2 out of 4 stars
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Good Night, See You Tomorrow, I Love You: Would you want to hear your child or spouse tell you these sweet lines every night? The author’s firstborn son and husband did!
The book Good Night, See You Tomorrow, I Love You is an autobiography by Bebe Proctor, now over 70 years old. With that heartwarming message in mind, the reader could only expect a touching story. And the reader will not be disappointed.
Bebe was born in Appalachia. They were so poor that she thought her cousins who had their fill of Campbell’s chicken noodle soup were rich. At sixteen, she married twenty-year-old Alvin who was then running his father’s gas station. With determination and a strong faith in God’s sustaining mercy, Bebe completed college and many other vocational courses. Her husband Alvin who couldn’t read or write when they got married eventually got his GED and learned to love reading. They raised two boys who turned out to be successful businessmen, married wonderful women, and produced seven children, all well-educated and serving God in various ways. The miracles that she experienced, from healing to material provision and heavenly protection, make the reader feel good. Bebe’s faith remained strong even when she was afflicted with spasmodic torticollis so painful she could not sleep or when she took care of Alvin after he was paralyzed after a bad fall. While not exactly a rags-to-riches story, Bebe’s life inspires, invites not a few tears, and tickles the funny bone.
Bebe is a witty storyteller. The book has a lighthearted tone throughout, even amidst the gas blast that threatens to blow up their gas station, the visit of the Hells Angels, and the myriad health issues that befall her and her family members. Her tales involving different animals (domesticated pets and deadly pests alike) are hilarious. Several family photos are included in the book, further enlivening the story and its characters. Bebe says, “I wanted to share my story to let others know that we are stronger than we think and we can accomplish anything with God's help.” That goal she manages successfully.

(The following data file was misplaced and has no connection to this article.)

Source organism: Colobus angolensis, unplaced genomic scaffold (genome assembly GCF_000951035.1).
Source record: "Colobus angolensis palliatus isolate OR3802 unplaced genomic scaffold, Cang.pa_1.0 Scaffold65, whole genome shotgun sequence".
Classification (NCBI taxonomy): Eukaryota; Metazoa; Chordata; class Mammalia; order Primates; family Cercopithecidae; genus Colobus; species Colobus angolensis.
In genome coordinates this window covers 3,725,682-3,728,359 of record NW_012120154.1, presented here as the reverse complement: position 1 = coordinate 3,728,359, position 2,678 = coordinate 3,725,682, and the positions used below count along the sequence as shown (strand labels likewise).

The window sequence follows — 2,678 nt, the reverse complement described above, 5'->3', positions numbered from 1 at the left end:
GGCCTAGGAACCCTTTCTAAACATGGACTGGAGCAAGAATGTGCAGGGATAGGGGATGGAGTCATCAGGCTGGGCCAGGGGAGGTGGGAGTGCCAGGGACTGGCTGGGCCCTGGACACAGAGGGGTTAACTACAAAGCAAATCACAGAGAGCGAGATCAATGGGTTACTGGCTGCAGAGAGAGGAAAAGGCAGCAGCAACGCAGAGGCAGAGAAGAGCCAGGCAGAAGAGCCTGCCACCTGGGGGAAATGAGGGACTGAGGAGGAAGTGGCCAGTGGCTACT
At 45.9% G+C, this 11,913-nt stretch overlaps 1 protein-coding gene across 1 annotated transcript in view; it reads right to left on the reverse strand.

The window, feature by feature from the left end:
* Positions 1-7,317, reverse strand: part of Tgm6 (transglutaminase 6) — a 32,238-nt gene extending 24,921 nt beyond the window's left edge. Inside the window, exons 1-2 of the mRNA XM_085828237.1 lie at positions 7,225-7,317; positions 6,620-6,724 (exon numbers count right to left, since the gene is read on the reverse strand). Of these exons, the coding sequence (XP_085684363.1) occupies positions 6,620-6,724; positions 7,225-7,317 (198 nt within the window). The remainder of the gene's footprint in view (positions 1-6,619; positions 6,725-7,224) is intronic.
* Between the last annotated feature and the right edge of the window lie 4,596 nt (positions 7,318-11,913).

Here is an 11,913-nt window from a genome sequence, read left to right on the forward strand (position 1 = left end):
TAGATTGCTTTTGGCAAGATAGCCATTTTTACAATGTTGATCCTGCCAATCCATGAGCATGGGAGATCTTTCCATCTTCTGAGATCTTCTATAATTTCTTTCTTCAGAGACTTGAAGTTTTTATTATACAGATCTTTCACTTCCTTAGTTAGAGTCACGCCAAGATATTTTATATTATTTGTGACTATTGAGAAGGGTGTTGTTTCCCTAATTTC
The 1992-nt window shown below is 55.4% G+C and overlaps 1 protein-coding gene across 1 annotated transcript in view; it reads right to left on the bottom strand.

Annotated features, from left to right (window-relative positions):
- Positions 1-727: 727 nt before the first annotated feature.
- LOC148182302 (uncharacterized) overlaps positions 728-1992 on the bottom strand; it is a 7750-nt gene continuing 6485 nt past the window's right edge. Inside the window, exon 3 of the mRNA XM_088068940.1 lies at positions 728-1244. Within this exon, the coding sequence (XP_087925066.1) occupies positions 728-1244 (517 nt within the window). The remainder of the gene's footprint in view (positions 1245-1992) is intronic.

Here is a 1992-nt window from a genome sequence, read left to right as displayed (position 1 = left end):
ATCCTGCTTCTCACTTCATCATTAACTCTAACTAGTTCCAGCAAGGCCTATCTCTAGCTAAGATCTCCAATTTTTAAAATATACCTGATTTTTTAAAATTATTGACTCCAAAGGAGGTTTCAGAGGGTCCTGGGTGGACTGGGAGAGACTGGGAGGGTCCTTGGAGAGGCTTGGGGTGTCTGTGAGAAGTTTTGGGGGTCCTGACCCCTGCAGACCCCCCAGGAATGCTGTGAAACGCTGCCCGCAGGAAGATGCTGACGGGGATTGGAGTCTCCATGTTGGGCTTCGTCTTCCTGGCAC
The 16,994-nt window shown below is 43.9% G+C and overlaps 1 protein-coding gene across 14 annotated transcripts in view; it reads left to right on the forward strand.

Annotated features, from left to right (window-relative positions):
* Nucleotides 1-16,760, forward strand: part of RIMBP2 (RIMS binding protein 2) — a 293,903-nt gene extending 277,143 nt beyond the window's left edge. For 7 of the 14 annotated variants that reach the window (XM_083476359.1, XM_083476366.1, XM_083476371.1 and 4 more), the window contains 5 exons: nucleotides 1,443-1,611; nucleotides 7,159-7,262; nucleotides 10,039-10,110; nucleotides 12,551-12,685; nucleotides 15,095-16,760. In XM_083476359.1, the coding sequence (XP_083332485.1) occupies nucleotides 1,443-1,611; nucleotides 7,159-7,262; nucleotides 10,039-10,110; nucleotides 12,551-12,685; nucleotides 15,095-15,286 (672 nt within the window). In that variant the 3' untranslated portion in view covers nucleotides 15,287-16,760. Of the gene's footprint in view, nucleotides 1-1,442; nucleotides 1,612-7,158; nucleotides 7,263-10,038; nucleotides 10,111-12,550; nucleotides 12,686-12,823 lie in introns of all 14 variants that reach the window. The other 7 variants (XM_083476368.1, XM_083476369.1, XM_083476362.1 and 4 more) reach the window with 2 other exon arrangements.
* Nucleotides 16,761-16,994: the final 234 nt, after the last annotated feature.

Despite the many uplifting stories, I give the book only 2 out of 4 stars. The editing is a problem, as there are incorrect words (“stint” for “stent” and “laid” for “lay” are two), misused punctuation, and misspellings. But the greater issue is in how the book is organized, especially once Bebe gets married. The stories jump from one timeframe to another, thereby confusing the reader. The chapters take the names of the States that they lived in. But as the family moves often (and back and forth, too) and there is a huge cast of characters, it is difficult for the reader to follow along. In the midst of all the storytelling, Bebe forgets to mention Alvin’s surname. (Maybe she did, but I didn’t catch it in the confusion.)
I suggest some improvements to make the book really stand out. A family tree could be drawn to clarify who’s who. The stories could be organized by year and by family member. A timeline could be added to show where they lived and when. And of course, an editor’s participation would be most welcome.
This book will be enjoyed by readers who like true stories of ordinary lives. Sick people temporarily confined to bed will conquer boredom with Bebe’s humor. Those who care for disabled family members will find Bebe’s example encouraging.
Bebe shares many wonderful lessons with her life story. Family is a wonderful gift; be grateful for yours. God is only a prayer away; reach out. Count your blessings; they always outnumber the trials. And remember to tell those you love: “I love you!” And mean it.
Good Night,See You tomorrow, I Love You
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